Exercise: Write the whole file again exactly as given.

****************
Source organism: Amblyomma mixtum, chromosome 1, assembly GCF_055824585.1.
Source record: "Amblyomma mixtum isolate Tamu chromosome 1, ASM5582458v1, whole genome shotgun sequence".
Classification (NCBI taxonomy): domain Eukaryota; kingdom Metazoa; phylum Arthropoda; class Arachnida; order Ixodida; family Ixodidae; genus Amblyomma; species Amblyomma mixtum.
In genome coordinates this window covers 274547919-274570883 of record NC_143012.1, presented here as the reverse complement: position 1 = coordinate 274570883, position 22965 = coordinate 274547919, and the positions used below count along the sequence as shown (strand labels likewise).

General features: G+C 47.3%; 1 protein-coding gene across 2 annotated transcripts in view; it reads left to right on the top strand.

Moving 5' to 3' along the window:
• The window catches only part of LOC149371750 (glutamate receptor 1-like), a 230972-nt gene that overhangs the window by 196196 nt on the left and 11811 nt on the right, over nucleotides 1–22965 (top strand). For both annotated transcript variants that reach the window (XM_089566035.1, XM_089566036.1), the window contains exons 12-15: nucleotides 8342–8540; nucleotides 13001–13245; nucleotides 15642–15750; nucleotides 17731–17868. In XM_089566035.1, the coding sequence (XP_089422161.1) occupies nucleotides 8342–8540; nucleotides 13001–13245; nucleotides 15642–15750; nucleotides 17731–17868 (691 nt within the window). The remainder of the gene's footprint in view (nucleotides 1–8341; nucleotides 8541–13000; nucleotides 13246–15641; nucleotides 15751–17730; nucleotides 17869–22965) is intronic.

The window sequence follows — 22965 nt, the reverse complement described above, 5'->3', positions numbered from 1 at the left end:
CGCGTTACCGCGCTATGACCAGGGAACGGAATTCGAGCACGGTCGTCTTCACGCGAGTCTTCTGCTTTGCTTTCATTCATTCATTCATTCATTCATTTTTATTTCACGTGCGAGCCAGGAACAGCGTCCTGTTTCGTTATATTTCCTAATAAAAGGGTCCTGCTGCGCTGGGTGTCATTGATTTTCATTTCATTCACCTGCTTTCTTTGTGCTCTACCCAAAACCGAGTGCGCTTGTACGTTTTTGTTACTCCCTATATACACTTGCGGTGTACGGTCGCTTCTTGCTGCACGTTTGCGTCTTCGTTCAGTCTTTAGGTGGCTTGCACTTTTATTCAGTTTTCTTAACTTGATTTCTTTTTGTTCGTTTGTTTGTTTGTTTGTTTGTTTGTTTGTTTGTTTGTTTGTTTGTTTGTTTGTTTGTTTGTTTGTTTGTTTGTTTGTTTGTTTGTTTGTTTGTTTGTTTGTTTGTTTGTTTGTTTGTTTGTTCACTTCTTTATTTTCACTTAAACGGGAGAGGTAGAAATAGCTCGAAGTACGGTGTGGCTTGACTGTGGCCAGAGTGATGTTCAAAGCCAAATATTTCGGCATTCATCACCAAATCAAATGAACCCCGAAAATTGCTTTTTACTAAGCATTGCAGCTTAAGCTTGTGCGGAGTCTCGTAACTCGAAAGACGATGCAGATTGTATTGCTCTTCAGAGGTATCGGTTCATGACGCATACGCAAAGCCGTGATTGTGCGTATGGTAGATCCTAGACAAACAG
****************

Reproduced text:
Source organism: Amblyomma mixtum, chromosome 1, assembly GCF_055824585.1.
Source record: "Amblyomma mixtum isolate Tamu chromosome 1, ASM5582458v1, whole genome shotgun sequence".
Classification (NCBI taxonomy): domain Eukaryota; kingdom Metazoa; phylum Arthropoda; class Arachnida; order Ixodida; family Ixodidae; genus Amblyomma; species Amblyomma mixtum.
In genome coordinates this window covers 274547919-274570883 of record NC_143012.1, presented here as the reverse complement: position 1 = coordinate 274570883, position 22965 = coordinate 274547919, and the positions used below count along the sequence as shown (strand labels likewise).

General features: G+C 47.3%; 1 protein-coding gene across 2 annotated transcripts in view; it reads left to right on the top strand.

Moving 5' to 3' along the window:
• The window catches only part of LOC149371750 (glutamate receptor 1-like), a 230972-nt gene that overhangs the window by 196196 nt on the left and 11811 nt on the right, over nucleotides 1–22965 (top strand). For both annotated transcript variants that reach the window (XM_089566035.1, XM_089566036.1), the window contains exons 12-15: nucleotides 8342–8540; nucleotides 13001–13245; nucleotides 15642–15750; nucleotides 17731–17868. In XM_089566035.1, the coding sequence (XP_089422161.1) occupies nucleotides 8342–8540; nucleotides 13001–13245; nucleotides 15642–15750; nucleotides 17731–17868 (691 nt within the window). The remainder of the gene's footprint in view (nucleotides 1–8341; nucleotides 8541–13000; nucleotides 13246–15641; nucleotides 15751–17730; nucleotides 17869–22965) is intronic.

The window sequence follows — 22965 nt, the reverse complement described above, 5'->3', positions numbered from 1 at the left end:
CGCGTTACCGCGCTATGACCAGGGAACGGAATTCGAGCACGGTCGTCTTCACGCGAGTCTTCTGCTTTGCTTTCATTCATTCATTCATTCATTCATTTTTATTTCACGTGCGAGCCAGGAACAGCGTCCTGTTTCGTTATATTTCCTAATAAAAGGGTCCTGCTGCGCTGGGTGTCATTGATTTTCATTTCATTCACCTGCTTTCTTTGTGCTCTACCCAAAACCGAGTGCGCTTGTACGTTTTTGTTACTCCCTATATACACTTGCGGTGTACGGTCGCTTCTTGCTGCACGTTTGCGTCTTCGTTCAGTCTTTAGGTGGCTTGCACTTTTATTCAGTTTTCTTAACTTGATTTCTTTTTGTTCGTTTGTTTGTTTGTTTGTTTGTTTGTTTGTTTGTTTGTTTGTTTGTTTGTTTGTTTGTTTGTTTGTTTGTTTGTTTGTTTGTTTGTTTGTTTGTTTGTTTGTTTGTTTGTTTGTTTGTTTGTTCACTTCTTTATTTTCACTTAAACGGGAGAGGTAGAAATAGCTCGAAGTACGGTGTGGCTTGACTGTGGCCAGAGTGATGTTCAAAGCCAAATATTTCGGCATTCATCACCAAATCAAATGAACCCCGAAAATTGCTTTTTACTAAGCATTGCAGCTTAAGCTTGTGCGGAGTCTCGTAACTCGAAAGACGATGCAGATTGTATTGCTCTTCAGAGGTATCGGTTCATGACGCATACGCAAAGCCGTGATTGTGCGTATGGTAGATCCTAGACAAACAG